I painted the house for a while today and when I took a break for lunch was offered the idea of heading to the creemee stand for a cone. I did not want to disappoint my children, who have not had the pleasure of my company for such a foray for several weeks. I could not refuse. So after lunch, and a quick pop outside to scrape just a little more, we hopped in the family rig for a treat.
I chose to get something different, something unusual, something I have not had, as I mentioned to my wife when it emerged from the window, since I was about nine years old–a small vanilla swirled frozen soft ice cream delight. I never get vanilla, unless it is accompanied by its partner chocolate. I also mentioned to this same wife of mine that the last time I had a vanilla cone I did not refer to it as a “creemee.” I just called it soft serve ice cream. So we discussed my transition, when I moved to Vermont, from “soft serve” to “creemee” as one worth making and full of portent for our once blossoming relationship.
The vanilla was, indeed, tasty. It was hardly plain for me, as it so rarely visits my palate, so I enjoyed it with gusto. My daughter had respberry. My son had maple. My wife had none, having succumbed to the urge to eat ice cream at home earlier in the day. There are six choices at our local creemee stand–vanilla, chocolate, raspberry, maple, vanilla and chocolate swirled, and maple and raspberry swirled. The maple and raspberry combination would seem to be the least popular, but many people like it. My wife compared it to raspberry pancakes with maple syrup; a good comparison.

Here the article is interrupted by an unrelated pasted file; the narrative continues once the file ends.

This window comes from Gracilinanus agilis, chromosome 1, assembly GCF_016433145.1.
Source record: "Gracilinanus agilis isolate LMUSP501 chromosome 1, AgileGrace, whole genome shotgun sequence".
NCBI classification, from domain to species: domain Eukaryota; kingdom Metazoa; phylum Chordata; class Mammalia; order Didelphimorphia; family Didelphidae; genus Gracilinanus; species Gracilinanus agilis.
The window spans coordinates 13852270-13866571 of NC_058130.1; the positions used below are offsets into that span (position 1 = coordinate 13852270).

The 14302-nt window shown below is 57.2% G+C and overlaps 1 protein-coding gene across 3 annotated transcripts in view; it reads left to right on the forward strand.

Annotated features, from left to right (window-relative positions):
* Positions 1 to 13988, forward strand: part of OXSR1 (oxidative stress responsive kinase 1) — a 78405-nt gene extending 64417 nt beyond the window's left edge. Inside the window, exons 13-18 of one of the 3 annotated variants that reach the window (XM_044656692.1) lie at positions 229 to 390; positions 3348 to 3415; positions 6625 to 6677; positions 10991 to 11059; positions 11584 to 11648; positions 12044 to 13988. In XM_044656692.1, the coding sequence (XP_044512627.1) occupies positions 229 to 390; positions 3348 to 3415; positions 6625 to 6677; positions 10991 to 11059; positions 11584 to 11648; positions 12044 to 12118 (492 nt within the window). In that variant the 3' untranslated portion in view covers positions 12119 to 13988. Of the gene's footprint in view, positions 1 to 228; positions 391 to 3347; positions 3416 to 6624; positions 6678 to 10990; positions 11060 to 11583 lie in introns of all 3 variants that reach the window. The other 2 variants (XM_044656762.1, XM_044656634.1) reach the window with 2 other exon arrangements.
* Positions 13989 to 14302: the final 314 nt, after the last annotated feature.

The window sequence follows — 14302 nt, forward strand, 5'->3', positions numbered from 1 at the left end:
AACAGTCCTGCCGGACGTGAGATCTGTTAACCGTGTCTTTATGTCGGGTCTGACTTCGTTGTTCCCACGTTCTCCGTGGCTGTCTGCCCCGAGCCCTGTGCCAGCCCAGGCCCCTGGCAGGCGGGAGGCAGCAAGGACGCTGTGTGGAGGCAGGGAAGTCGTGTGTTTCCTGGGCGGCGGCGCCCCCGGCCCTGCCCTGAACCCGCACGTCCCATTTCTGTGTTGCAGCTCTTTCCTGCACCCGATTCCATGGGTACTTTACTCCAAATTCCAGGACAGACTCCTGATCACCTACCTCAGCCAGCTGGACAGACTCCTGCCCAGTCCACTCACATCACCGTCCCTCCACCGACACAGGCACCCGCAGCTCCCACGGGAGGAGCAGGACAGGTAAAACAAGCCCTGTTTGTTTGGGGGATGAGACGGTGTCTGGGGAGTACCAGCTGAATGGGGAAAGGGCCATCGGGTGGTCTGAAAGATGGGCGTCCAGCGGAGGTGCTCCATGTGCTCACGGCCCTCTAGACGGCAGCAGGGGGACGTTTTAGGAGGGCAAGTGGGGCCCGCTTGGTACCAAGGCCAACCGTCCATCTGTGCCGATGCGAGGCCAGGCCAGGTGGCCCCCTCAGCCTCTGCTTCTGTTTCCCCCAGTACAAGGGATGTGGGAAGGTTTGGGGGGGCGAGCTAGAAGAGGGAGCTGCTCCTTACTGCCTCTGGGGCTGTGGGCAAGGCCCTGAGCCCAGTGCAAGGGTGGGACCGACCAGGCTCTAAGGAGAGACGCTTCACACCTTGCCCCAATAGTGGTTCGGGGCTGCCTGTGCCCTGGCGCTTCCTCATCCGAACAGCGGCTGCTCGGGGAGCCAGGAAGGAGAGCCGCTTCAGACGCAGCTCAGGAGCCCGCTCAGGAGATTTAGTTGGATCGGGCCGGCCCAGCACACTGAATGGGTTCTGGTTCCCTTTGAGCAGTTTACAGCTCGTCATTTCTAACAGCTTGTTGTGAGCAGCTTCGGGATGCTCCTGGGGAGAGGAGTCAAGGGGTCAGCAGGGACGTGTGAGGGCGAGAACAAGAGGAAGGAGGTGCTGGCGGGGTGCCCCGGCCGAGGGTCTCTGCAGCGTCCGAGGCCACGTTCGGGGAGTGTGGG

I considered that this latter combination might be the least popular creemee flavor, but I could only speculate, so I went to the window, where the perky teenage server had helped us earlier, and asked her “What is the least popular creemee flavor ordered?” She did not hesitate to tell me, “chocolate, hands down.” She continued, “I’m not sure why; chocolate is my favorite and is pretty much all I get.” She told me that the two-flavor mix in question is actually one of the most popular orders. And plain vanilla is probably right up there, although she wasn’t counting or anything.
Maple is not a regular flavor for creemees, even in Vermont, but is all my son wants. He isn’t alone, despite that most maple creemees are not made with real maple syrup. The ones that are–whoo baby!–that is some fine gustatory enjoyment I tell you.
Whoda thunk chocolate would be the least popular flavor? People will eat anything if it involves chocolate–coffee beans, ants, gummi bears (I mean, come on people, gummi bears?), bacon. I guess I was more in the main stream with my vanilla cone than I would have thought. I know vanilla is popular, but I would have thought chocolate would have been more popular. I don’t know doodly. Apparently.
I did enjoy the vanilla cone. Next time, however, I’m getting chocolate, or at least vanilla and chocolate. Call me a maverick. You might as well, since you won’t be able to call me plain vanilla.